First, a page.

Edition 14 — Mission Mars, Magnetic Birds, Liquid Ice
by Kartik Chaturvedi • March 7, 2021
The Big Stories
On February 18th, NASA’s latest rover landed on Mars and began sending us the highest resolution images yet of the red planet. Also, for the first time, we got to watch the entire landing sequence from 3 different angles, thanks to the cameras mounted on the space capsule and rover. And as a bonus, a microphone on Perseverance sent us audio of wind blowing on Mars, after the landing. We’ve seen photos of Mars for many years, but this is the first time we have heard another planet. It sounds so familiar, yet distant and empty at the same time.
Until now, we had observed birds recalculating their journey over long distances after being blown hundreds of miles off course by high-altitude winds. We also understood that birds can develop mind maps of migratory routes after completing the journey just once. But now, new research shows that birds actually use the Earth’s magnetic field to create detailed maps of territories they have never visited before.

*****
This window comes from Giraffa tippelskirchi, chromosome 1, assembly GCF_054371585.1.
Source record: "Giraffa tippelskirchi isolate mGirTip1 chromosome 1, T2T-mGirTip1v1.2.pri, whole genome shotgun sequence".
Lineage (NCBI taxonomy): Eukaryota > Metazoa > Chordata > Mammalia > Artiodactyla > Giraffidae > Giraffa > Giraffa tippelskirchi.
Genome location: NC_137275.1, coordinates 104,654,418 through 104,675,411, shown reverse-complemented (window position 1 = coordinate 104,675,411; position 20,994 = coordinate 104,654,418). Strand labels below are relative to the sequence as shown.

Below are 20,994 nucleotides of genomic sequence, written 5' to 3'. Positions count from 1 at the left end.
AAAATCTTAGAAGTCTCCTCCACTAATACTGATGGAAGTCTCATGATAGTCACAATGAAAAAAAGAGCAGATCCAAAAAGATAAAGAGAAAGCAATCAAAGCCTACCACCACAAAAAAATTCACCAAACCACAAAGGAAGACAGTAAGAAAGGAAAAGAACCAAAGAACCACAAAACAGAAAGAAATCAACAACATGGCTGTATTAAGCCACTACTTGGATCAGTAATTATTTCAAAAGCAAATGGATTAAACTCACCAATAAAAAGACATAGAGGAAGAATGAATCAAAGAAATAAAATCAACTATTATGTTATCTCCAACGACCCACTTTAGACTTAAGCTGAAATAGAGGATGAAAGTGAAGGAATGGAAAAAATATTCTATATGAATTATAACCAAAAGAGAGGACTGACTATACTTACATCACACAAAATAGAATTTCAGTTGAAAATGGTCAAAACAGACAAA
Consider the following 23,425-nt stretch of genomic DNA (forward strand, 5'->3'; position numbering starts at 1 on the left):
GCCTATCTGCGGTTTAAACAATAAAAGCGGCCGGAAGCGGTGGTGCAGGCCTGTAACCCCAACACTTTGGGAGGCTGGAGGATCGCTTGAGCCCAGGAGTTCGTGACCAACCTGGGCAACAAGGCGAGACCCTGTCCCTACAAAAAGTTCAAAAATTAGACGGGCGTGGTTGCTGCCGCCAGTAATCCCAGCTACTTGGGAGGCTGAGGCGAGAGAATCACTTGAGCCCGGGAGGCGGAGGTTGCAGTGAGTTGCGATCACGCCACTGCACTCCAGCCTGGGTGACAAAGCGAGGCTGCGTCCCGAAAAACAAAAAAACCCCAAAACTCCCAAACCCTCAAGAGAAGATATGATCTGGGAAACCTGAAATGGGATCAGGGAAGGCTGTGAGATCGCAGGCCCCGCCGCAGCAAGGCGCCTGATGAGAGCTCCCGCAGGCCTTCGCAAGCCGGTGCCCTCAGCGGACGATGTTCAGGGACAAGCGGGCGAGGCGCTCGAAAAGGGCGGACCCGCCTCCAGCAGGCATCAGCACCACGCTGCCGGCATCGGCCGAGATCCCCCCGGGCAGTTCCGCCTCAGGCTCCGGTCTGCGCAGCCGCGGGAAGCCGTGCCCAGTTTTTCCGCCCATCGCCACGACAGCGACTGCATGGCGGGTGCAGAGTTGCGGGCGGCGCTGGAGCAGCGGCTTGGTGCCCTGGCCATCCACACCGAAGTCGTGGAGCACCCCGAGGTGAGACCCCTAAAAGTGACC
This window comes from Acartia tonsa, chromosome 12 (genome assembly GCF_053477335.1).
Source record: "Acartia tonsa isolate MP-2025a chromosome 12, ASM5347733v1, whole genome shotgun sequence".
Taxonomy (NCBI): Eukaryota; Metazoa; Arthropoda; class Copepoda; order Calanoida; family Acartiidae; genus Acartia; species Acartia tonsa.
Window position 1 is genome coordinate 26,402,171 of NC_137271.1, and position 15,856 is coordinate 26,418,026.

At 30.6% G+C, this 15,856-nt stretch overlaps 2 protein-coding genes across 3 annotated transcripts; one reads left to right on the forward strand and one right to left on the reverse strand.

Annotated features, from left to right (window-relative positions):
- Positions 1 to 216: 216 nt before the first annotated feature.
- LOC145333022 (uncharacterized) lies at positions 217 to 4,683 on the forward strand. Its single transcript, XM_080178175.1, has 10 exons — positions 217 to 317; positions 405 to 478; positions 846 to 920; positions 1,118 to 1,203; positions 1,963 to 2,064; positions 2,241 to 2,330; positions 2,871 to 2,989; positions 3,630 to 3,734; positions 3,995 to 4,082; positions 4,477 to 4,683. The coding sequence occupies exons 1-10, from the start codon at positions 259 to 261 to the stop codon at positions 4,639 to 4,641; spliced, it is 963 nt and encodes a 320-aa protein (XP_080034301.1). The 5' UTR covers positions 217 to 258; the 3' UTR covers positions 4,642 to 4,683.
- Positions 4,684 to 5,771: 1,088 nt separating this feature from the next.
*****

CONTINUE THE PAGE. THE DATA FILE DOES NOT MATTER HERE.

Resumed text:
Texas could learn a thing or two from Stok village. Situated at 3,500 m (10,000 ft) above sea level, Stok in Ladakh, India reaches temperatures as low as -30ºC (-22ºF). This is far below anything seen in Texas, even after the record-breaking snowstorms brought cities like Dallas to a screeching halt as pipes froze and burst. And yet, Stok enjoys flowing water year-round thanks to innovative infrastructure. Filtered, purified water is pumped through insulated pipes deep underground to heating stations powered by solar energy, and then distributed on a predetermined schedule based on peak usage times. Now that the 400 homes in Stok enjoy flowing water year-round, the model will be used across the rest of Ladakh and across other mountainous regions in India.
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